He didn’t even get to the bees, which I have come to loathe and fear here; for some reason most of the sand traps are infested with them, big ones, maybe wasps, buzzing incuriously as you gingerly remove your ball from their territory. Something tells me it’s them that keeps the city from putting new sand in, because whoever has the task will get stung, and either no one wants to be the one to fall on that particular sword, or maybe they do in the hopes that they’ll get stung enough times to get rubber-roomed and so the city’s trying to play some three-dimensional chess. Regardless, the bunkers belong to the wasps now. 
But the thing is, golf in New York is special. It’s a commitment, between the traffic and the slow play guaranteeing that it’ll take up your whole day to the lost balls in the tall rough and hitting out of divots in the fairway to the slow greens to the fact that you could literally die out there. So you better savor it. And much like living in the city itself, the hope is you reach a point where endurance sublimates into enjoyment, a pride that by simply being there and going through it your will has grown strong, strong like a DMX video or the guy I saw uptown doing resistance band exercises on a sign pole, which now that I think about it sounds like a thing that would be in a DMX video. 
Oh, Eddie hated that the grill was only open on the weekends, by the way, it was open on a Monday the last time he was here, but now they’ve got a sign up saying it’s only open on Saturdays? What the fuck’s up with that, he’s had it with this place. He’ll be back next Tuesday, he says, he’ll see me then if I’m around.
I don’t see Eddie on Tuesday, because on Tuesday I play at Marine Park, which is a golf course in a park that is also called Marine Park and is at the ass-end of Brooklyn. Like a lot of things in the city, it’s a physically ancient place in a state of constant rejuvenation. Today it’s the largest park in Brooklyn, and like more than a few parks in the city, it has existed both as a literal and metaphorical trash heap, but is pretty nice now.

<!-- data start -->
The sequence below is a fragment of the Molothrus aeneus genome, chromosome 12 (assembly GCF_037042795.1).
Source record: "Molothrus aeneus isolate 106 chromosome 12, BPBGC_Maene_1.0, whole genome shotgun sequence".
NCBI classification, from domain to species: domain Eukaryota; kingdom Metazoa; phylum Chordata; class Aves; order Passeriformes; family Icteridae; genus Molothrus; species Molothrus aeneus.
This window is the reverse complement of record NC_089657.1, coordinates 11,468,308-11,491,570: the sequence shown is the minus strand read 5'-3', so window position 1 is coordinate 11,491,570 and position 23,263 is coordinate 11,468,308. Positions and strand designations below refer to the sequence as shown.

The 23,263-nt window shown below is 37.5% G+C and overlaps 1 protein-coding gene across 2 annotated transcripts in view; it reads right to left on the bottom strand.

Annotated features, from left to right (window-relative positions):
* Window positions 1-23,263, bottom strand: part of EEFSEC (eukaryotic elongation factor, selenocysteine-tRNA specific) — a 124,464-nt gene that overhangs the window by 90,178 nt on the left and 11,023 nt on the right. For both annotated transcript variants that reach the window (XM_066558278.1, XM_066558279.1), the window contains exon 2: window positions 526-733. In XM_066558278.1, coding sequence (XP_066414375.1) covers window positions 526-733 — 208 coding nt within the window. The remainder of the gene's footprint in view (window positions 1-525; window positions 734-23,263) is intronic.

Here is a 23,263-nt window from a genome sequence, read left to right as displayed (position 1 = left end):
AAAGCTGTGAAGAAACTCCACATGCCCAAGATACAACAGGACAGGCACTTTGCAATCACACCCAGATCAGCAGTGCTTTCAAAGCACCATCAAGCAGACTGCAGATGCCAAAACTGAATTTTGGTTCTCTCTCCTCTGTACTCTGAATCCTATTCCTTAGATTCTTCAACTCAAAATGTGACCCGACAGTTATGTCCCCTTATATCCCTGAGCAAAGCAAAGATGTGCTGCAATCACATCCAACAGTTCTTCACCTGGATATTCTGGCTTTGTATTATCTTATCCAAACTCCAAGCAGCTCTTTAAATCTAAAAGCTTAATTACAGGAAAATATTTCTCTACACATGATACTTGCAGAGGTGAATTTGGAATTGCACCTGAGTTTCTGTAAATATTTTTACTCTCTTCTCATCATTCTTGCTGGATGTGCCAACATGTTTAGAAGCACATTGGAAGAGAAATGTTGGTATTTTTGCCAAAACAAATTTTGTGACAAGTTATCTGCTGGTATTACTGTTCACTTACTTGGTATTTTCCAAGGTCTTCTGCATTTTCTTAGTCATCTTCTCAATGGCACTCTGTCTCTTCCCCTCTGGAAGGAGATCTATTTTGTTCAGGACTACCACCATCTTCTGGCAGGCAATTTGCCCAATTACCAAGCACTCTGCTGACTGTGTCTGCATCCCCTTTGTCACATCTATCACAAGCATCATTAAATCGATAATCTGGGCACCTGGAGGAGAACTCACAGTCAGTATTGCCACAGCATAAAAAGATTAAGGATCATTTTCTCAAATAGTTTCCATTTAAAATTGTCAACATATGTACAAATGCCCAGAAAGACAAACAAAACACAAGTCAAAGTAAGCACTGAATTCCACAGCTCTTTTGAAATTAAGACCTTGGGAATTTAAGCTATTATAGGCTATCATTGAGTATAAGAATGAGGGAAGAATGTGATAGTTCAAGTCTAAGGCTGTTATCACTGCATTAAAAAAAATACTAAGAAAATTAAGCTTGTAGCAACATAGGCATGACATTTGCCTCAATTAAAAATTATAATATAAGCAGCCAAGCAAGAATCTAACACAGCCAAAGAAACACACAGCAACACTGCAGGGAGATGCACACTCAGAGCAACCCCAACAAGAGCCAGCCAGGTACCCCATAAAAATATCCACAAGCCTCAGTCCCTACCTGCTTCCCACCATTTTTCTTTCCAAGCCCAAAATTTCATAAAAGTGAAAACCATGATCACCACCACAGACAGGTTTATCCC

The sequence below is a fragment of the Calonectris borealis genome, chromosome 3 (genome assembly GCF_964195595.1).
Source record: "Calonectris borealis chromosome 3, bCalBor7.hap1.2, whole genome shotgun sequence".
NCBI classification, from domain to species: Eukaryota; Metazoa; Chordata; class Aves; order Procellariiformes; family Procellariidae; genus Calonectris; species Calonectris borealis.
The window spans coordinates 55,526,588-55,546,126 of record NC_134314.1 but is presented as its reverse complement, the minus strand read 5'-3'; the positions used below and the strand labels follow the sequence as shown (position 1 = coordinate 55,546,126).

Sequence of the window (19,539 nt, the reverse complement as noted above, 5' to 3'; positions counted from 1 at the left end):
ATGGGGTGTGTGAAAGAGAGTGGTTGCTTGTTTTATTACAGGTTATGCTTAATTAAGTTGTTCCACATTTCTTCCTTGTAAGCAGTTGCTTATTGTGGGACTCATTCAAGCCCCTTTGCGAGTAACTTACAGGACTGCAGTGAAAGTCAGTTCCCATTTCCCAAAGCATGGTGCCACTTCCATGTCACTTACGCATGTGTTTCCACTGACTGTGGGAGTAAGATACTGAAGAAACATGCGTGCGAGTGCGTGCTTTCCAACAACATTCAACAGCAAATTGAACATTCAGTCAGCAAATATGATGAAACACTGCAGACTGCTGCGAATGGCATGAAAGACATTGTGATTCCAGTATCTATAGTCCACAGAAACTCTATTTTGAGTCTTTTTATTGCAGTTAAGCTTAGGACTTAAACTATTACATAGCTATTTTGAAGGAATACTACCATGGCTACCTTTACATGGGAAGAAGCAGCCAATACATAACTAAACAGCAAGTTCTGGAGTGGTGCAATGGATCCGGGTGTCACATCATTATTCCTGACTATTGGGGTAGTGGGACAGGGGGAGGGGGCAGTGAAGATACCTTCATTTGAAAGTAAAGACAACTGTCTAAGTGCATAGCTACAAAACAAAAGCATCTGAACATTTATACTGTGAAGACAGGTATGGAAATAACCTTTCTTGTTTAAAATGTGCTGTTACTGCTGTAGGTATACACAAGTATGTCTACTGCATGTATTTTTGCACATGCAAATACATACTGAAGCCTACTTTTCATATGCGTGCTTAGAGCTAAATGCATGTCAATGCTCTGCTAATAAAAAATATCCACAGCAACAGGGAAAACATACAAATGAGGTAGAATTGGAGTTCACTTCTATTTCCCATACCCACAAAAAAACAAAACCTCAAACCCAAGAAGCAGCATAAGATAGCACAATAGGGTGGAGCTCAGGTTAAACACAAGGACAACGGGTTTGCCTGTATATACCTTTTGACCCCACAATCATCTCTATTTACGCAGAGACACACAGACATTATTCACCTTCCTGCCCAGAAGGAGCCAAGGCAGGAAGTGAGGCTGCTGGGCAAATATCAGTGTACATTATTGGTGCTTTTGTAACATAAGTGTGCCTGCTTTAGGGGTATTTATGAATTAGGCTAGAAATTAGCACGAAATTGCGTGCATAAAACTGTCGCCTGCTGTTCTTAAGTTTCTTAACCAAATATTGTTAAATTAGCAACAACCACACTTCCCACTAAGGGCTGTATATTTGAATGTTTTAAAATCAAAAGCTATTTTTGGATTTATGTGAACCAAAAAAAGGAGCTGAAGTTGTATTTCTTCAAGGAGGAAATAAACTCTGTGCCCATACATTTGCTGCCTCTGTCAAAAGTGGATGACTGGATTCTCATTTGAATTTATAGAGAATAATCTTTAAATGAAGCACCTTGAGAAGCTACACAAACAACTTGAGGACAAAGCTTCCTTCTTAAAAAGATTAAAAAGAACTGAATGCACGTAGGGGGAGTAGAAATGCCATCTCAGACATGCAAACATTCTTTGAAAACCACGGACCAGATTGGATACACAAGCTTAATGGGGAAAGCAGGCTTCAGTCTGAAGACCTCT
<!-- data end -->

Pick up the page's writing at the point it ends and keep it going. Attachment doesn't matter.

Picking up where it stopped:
Part of Marine Park was once an island marsh, donated to the city by a naturalist; when the villainous urban planner Robert Moses, whose machinations shaped the city in ways both seen and not, got his hands on it, he threw so much trash on the island that it fused with the mainland. When he was building the Belt Parkway in Brooklyn, he dealt with the sand displaced by the new road by dumping it on the trash in Marine Park, inadvertently causing the marsh to come back. 
When they built the golf course in 1963, the city added a layer of asphalt in for good measure, all of which led to a miasma of filth, lawlessness, and decay that it would be impossible to believe except for the fact that it happened. A 1965 New York Times article describes an army of “teen-agers with bows and arrows hunt[ing] rats” that “run in and out of junked automobiles, rotting mattresses, upholstered chairs and sofas with their stuffing cut open, abandoned baby carriages, wooden doors, bedsprings, refrigerators, tires, beer cans, milk containers and discarded foodstuffs.” (This is to say nothing of the fact that today, Marine Park Golf Course is one of the preferred locations in the city to illegally release live raccoons captured elsewhere in the city.)
Maybe it’s the legacy of the Great Teens vs. Trash Rats War of 1965, or maybe it’s that in the 1800s, Marine Park contained a gigantic facility where horses went to die and that’s got to be horrific karma, but for whatever reason, the golf course on its grounds, while beautiful, challenging, and uniquely in tune with what passes for the natural world here, is also home to the largest mosquitoes this side of science fiction. 
I first see them on the third tee box, following a long Par 4 that traces the highway on one side and the water separating the mainland from Dead Horse Island (technically Dead Horse Isthmus, now) on the other. They look like flies at first, pretty whatever if a little annoying, but then I look down and notice a splotch of blood on my sock. I see a not-a-fly-actually-a-mosquito locked into my other ankle and I get the disconcerting sensation of knowing that I should feel pain but I don’t due to the stuff in mosquito saliva that numbs your skin; instead I experience the anticipation of an itch and smack it as hard as I can. Another splotch, this one bigger, the result of both blood leaking out of the hole left by the bug, compounded by the fact that when I killed the little guy it exploded.